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Most Rootable Teams


Vermont's Taylor Coopenrath
Vermont's Taylor Coopenrath
Damian Strohmeyer/SI

It's preseason, but the court of appeal is officially in session. We've already rolled out the Glue Guys, the 16 unsung players most worthy of your admiration. Now we introduce SIOC's 10 easiest teams to root for in the coming season, programs defined by high graduation rates; colorful, offbeat personalities; a commitment to excellence in both men's and women's hoops; and even Bob Knight. In the interest of equal time, we also give you the 10 most difficult programs to root for, the schools whose past bad acts make them the obvious top picks in any fantasy draft of Programs You'd Most Love to See Get Schooled by a 16 Seed in the First Round of the NCAAs.

Taylor Coppenrath is a 6'9" power forward who has won two campus intramural championships (in indoor soccer and flag football) in addition to a coed field hockey tournament title, teaches high school algebra, dropped 38 points on UCLA in a one-point loss at Pauley Pavilion last November and averaged 24.1 points for a team that has made two consecutive forays into the Big Dance. Colorful coach Tom Brennan cohosts a morning-drive radio show in Burlington that gets higher local ratings than Howard Stern or Don Imus. No wonder the Catamounts have a raucous following headlined by Phish and Ben & Jerry (who concocted the Slam Chunk Sundae last season as a salute to the home team). The clincher: All five starters have at least a 3.4 GPA. -- John Walters

Forget Duke. Forget North Carolina. Forget N.C. State. In fact, forget the Triangle altogether and head down I-40 to the Triad area of North Carolina, where Wake Forest quietly churns out Top 25 teams with character (as opposed to Top 25 teams with shady characters) year after year. The program's cool vibe was set by Tim Duncan, a former swimmer who became the best player in college basketball and stayed in school for four years (1993-97). Now comes college hoops' Next Big Thing: ultrapoised, unassuming sophomore guard Chris Paul, a.k.a. the Mayor. Five days after his grandfather was murdered at age 61, during Paul's senior year of high school, Paul scored 61 points as a tribute. -- Maggie Haskins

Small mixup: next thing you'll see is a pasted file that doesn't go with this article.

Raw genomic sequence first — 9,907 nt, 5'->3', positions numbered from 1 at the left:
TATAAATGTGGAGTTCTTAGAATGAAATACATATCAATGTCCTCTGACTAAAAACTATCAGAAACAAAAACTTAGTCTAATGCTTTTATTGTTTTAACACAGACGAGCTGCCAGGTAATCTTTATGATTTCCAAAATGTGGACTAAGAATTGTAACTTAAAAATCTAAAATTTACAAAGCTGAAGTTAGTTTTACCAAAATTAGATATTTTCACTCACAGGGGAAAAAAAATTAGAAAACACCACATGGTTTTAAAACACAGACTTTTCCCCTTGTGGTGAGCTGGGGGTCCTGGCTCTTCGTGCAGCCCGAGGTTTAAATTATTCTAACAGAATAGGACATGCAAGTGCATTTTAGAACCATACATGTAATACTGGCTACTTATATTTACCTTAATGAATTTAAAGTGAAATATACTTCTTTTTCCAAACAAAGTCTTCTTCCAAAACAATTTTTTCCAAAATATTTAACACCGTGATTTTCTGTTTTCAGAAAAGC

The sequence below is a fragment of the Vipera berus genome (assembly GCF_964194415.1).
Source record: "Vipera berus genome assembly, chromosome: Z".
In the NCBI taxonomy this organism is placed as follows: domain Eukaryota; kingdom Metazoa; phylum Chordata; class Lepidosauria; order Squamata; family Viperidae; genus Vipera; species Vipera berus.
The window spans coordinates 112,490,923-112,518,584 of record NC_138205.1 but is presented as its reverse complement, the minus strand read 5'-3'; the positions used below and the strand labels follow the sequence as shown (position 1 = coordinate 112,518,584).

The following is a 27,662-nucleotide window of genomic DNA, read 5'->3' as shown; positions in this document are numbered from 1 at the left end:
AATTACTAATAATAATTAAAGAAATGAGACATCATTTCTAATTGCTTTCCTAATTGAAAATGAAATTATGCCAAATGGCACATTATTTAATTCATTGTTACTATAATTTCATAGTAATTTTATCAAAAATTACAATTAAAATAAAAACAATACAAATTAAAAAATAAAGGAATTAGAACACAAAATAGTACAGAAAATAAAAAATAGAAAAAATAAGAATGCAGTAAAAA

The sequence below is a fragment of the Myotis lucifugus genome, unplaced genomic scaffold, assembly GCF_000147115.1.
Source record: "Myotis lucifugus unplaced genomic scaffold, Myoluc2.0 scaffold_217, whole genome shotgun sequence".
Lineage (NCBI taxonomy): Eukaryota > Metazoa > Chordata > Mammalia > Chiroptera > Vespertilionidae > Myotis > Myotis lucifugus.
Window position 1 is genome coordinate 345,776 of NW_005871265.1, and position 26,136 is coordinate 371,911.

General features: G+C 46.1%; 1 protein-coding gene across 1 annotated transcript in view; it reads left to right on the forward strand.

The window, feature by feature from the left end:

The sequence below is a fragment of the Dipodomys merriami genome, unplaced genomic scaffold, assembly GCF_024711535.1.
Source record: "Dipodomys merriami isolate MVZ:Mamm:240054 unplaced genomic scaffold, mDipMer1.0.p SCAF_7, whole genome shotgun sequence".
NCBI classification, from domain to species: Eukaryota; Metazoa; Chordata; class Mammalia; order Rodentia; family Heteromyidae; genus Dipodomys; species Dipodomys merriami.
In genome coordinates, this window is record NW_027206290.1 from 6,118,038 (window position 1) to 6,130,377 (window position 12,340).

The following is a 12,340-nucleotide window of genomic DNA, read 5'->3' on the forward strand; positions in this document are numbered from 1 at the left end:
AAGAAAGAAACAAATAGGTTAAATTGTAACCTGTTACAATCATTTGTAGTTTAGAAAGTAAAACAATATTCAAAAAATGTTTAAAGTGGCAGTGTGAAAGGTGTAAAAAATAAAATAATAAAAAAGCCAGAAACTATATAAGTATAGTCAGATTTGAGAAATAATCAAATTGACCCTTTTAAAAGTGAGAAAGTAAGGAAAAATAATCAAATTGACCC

A Cincinnati school has the No. 2 NCAA graduation rate for student-athletes. Impossible? For the Bearcats, yes, but not for the Musketeers. Xavier is everything Cincy (page 22) is not. Xavier's 2004 run to the Elite Eight is proof the team delivers in the postseason. NBA clubs have noticed the skills and work ethic of X-Musketeers, drafting four in the past two years. Cincy in that time? None. Xavier's big-man lineage includes Brian Grant, Tyrone Hill, Derek Strong, Aaron Williams and David West. Next up? Sophomore Justin Doellman. Perhaps the biggest compliment comes from the higher-profile colleges that have pillaged the Muskies' coaching staff (Pete Gillen to Providence in 1994, Skip Prosser to Wake Forest in 2001 and Thad Matta to Ohio State this summer). -- M.H.

In a moment of frustration following a tough 1994 loss to UMass, Owls coach John Chaney threatened to open a 10-gallon drum of whupass on John Calipari, then the Minutemen coach. That moment alone forever endears the wizened Chaney to us. (Why? See: Least Rootable No. 2.) Other reasons we love Temple: Chaney's matchup zone defense, which confounds more talented teams and allows the scrappy, often undersized Owls to level the playing field; Chaney's Father Flanagan approach to recruiting, in which he takes academically challenged inner-city kids, teaches them discipline (5:30 a.m. practice) and gives them a chance at an education; and Chaney's brutal honesty -- the man is 100% real, quick to tell you when his team stinks, when he does a poor job and when he wants to open a drum of whupass on you. -- Arash Markazi